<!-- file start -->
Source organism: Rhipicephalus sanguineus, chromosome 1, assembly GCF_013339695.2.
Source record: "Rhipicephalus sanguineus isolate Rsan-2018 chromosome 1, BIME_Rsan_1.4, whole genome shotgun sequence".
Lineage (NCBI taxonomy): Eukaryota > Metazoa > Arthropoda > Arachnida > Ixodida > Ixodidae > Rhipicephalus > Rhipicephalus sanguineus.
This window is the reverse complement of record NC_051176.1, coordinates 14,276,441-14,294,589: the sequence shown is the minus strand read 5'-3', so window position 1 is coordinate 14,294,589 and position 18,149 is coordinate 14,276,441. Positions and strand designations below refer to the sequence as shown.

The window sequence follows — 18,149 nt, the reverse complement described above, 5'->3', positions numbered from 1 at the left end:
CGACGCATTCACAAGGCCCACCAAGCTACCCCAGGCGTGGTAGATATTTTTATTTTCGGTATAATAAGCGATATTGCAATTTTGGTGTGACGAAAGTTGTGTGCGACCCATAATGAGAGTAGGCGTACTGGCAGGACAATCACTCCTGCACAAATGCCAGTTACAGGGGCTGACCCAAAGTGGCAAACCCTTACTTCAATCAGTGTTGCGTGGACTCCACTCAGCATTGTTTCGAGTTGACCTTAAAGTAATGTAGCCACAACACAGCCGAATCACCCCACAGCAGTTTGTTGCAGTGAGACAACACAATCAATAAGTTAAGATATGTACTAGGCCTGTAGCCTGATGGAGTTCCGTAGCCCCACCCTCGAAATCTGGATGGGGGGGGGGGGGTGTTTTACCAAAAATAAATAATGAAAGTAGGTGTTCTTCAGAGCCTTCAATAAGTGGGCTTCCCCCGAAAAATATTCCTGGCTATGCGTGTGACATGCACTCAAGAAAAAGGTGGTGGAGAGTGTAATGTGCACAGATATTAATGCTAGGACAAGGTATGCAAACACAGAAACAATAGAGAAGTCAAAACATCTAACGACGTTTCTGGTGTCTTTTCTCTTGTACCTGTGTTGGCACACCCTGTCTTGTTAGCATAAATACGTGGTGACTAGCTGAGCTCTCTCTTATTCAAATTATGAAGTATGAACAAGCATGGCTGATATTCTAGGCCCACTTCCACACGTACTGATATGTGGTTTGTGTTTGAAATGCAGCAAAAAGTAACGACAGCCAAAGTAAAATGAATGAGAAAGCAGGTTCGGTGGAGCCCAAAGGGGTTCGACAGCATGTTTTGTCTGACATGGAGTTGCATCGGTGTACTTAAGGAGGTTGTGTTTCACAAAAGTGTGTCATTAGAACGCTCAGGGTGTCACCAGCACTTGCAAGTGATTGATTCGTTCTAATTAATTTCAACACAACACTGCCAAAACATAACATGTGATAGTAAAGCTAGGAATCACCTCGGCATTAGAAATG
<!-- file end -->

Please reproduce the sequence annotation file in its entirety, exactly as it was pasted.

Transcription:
Source organism: Rhipicephalus sanguineus, chromosome 1, assembly GCF_013339695.2.
Source record: "Rhipicephalus sanguineus isolate Rsan-2018 chromosome 1, BIME_Rsan_1.4, whole genome shotgun sequence".
Lineage (NCBI taxonomy): Eukaryota > Metazoa > Arthropoda > Arachnida > Ixodida > Ixodidae > Rhipicephalus > Rhipicephalus sanguineus.
This window is the reverse complement of record NC_051176.1, coordinates 14,276,441-14,294,589: the sequence shown is the minus strand read 5'-3', so window position 1 is coordinate 14,294,589 and position 18,149 is coordinate 14,276,441. Positions and strand designations below refer to the sequence as shown.

The window sequence follows — 18,149 nt, the reverse complement described above, 5'->3', positions numbered from 1 at the left end:
CGACGCATTCACAAGGCCCACCAAGCTACCCCAGGCGTGGTAGATATTTTTATTTTCGGTATAATAAGCGATATTGCAATTTTGGTGTGACGAAAGTTGTGTGCGACCCATAATGAGAGTAGGCGTACTGGCAGGACAATCACTCCTGCACAAATGCCAGTTACAGGGGCTGACCCAAAGTGGCAAACCCTTACTTCAATCAGTGTTGCGTGGACTCCACTCAGCATTGTTTCGAGTTGACCTTAAAGTAATGTAGCCACAACACAGCCGAATCACCCCACAGCAGTTTGTTGCAGTGAGACAACACAATCAATAAGTTAAGATATGTACTAGGCCTGTAGCCTGATGGAGTTCCGTAGCCCCACCCTCGAAATCTGGATGGGGGGGGGGGGGTGTTTTACCAAAAATAAATAATGAAAGTAGGTGTTCTTCAGAGCCTTCAATAAGTGGGCTTCCCCCGAAAAATATTCCTGGCTATGCGTGTGACATGCACTCAAGAAAAAGGTGGTGGAGAGTGTAATGTGCACAGATATTAATGCTAGGACAAGGTATGCAAACACAGAAACAATAGAGAAGTCAAAACATCTAACGACGTTTCTGGTGTCTTTTCTCTTGTACCTGTGTTGGCACACCCTGTCTTGTTAGCATAAATACGTGGTGACTAGCTGAGCTCTCTCTTATTCAAATTATGAAGTATGAACAAGCATGGCTGATATTCTAGGCCCACTTCCACACGTACTGATATGTGGTTTGTGTTTGAAATGCAGCAAAAAGTAACGACAGCCAAAGTAAAATGAATGAGAAAGCAGGTTCGGTGGAGCCCAAAGGGGTTCGACAGCATGTTTTGTCTGACATGGAGTTGCATCGGTGTACTTAAGGAGGTTGTGTTTCACAAAAGTGTGTCATTAGAACGCTCAGGGTGTCACCAGCACTTGCAAGTGATTGATTCGTTCTAATTAATTTCAACACAACACTGCCAAAACATAACATGTGATAGTAAAGCTAGGAATCACCTCGGCATTAGAAATG